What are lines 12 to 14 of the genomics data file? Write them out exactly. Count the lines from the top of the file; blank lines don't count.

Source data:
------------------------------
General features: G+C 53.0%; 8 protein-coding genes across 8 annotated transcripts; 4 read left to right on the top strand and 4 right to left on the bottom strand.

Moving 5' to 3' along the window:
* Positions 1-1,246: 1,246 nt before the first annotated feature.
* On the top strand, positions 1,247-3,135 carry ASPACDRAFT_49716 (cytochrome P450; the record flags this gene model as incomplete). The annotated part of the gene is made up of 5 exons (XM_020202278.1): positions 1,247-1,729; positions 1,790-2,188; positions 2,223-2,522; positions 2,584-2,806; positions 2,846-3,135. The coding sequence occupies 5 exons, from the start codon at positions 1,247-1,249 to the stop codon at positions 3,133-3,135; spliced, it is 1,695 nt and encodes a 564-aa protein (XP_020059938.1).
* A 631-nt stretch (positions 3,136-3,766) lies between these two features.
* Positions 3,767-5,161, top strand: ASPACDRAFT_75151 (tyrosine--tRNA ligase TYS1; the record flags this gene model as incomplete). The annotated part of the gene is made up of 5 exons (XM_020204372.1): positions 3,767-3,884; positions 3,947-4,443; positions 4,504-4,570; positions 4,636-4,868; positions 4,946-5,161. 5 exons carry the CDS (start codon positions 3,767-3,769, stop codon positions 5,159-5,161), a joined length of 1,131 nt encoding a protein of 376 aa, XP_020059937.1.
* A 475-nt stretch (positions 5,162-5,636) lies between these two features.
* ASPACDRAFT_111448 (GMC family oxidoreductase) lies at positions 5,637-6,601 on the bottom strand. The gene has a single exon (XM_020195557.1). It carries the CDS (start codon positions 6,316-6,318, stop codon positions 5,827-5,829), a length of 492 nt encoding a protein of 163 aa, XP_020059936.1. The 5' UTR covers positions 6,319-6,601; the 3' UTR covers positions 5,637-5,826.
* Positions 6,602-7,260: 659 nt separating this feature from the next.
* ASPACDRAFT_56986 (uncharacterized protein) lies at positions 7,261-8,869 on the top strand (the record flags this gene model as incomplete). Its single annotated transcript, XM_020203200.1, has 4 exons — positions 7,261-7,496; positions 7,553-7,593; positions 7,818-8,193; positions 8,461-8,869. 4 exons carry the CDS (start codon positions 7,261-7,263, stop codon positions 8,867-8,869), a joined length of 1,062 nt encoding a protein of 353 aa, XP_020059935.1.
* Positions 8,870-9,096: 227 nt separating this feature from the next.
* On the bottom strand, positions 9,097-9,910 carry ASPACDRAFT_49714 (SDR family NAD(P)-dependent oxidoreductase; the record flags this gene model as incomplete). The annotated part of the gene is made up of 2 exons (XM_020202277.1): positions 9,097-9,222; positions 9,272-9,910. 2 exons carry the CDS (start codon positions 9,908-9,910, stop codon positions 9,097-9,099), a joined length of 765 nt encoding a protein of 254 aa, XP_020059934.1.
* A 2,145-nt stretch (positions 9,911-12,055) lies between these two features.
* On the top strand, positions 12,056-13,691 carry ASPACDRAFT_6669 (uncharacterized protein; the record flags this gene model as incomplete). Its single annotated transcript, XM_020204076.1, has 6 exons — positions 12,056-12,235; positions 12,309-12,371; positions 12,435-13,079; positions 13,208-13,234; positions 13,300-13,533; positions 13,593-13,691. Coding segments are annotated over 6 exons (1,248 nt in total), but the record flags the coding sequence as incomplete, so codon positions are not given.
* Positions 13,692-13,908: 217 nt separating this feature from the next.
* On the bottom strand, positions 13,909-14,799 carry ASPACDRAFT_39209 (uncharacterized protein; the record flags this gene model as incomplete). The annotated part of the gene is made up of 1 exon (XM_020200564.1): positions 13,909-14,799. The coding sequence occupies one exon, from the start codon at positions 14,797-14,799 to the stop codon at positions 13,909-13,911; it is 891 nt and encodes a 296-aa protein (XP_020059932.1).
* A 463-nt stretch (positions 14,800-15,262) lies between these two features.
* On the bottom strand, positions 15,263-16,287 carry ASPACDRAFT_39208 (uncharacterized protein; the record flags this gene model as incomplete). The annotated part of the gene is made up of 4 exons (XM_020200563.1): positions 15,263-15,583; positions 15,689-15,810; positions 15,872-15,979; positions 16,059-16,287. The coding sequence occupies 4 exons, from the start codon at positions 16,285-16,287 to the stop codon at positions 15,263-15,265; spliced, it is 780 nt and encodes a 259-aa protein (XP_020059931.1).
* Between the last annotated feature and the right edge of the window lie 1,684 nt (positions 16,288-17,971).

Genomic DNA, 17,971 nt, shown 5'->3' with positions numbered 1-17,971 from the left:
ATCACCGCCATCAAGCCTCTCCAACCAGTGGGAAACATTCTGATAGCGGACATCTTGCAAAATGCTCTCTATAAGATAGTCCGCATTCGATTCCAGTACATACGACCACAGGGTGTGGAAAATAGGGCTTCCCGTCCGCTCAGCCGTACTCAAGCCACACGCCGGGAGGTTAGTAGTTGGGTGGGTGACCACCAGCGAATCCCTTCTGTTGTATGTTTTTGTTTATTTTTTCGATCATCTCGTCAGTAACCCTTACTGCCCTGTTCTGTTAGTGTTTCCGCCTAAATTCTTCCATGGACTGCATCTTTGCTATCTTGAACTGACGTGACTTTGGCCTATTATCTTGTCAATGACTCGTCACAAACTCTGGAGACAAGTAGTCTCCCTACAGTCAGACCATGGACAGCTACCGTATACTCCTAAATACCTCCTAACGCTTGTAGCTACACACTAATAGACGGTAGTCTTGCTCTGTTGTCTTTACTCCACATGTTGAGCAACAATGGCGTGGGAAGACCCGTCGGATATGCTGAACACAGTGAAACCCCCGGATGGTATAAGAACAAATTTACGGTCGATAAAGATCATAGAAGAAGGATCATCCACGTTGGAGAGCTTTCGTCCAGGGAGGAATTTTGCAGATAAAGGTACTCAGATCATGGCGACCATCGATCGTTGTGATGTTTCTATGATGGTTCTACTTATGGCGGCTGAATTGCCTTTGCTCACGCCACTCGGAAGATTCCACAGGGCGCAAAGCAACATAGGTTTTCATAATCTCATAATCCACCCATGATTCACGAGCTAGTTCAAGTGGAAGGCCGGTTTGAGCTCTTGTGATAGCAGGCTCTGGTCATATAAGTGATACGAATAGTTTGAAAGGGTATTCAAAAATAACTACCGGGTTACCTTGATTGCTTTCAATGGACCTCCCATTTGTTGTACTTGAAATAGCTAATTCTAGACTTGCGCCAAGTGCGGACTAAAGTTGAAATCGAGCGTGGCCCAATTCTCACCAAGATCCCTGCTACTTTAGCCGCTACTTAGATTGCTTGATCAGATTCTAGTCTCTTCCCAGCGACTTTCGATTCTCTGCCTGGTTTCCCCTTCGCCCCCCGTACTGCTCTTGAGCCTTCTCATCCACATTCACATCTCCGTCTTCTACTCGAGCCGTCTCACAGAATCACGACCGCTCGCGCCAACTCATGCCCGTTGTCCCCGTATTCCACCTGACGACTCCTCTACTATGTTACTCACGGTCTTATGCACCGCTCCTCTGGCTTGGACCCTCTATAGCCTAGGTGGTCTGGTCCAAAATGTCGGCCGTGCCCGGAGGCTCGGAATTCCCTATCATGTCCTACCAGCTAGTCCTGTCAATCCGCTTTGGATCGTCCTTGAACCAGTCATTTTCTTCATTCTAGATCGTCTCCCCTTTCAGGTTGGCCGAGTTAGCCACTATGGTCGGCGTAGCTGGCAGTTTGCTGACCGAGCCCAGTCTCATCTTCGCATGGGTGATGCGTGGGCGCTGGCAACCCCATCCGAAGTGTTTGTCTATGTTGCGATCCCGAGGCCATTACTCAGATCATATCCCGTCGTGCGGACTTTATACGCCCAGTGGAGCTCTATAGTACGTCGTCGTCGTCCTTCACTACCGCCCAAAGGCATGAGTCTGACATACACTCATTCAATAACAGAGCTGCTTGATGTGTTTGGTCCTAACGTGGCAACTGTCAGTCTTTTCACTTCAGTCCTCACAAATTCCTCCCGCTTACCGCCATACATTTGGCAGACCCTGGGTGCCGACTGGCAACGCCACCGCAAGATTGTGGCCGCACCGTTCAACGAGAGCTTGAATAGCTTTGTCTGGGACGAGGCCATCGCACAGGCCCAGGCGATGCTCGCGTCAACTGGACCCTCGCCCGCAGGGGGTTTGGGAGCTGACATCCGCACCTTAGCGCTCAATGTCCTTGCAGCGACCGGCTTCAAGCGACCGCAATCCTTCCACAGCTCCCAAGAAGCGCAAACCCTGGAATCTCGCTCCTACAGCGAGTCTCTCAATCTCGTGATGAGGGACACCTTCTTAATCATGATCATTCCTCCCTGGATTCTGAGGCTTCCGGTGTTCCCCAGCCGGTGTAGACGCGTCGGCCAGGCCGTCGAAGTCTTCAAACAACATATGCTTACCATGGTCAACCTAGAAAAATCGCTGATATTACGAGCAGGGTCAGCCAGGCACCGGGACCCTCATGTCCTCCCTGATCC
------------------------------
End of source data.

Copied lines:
* On the bottom strand, positions 9,097-9,910 carry ASPACDRAFT_49714 (SDR family NAD(P)-dependent oxidoreductase; the record flags this gene model as incomplete). The annotated part of the gene is made up of 2 exons (XM_020202277.1): positions 9,097-9,222; positions 9,272-9,910. 2 exons carry the CDS (start codon positions 9,908-9,910, stop codon positions 9,097-9,099), a joined length of 765 nt encoding a protein of 254 aa, XP_020059934.1.
* A 2,145-nt stretch (positions 9,911-12,055) lies between these two features.
* On the top strand, positions 12,056-13,691 carry ASPACDRAFT_6669 (uncharacterized protein; the record flags this gene model as incomplete). Its single annotated transcript, XM_020204076.1, has 6 exons — positions 12,056-12,235; positions 12,309-12,371; positions 12,435-13,079; positions 13,208-13,234; positions 13,300-13,533; positions 13,593-13,691. Coding segments are annotated over 6 exons (1,248 nt in total), but the record flags the coding sequence as incomplete, so codon positions are not given.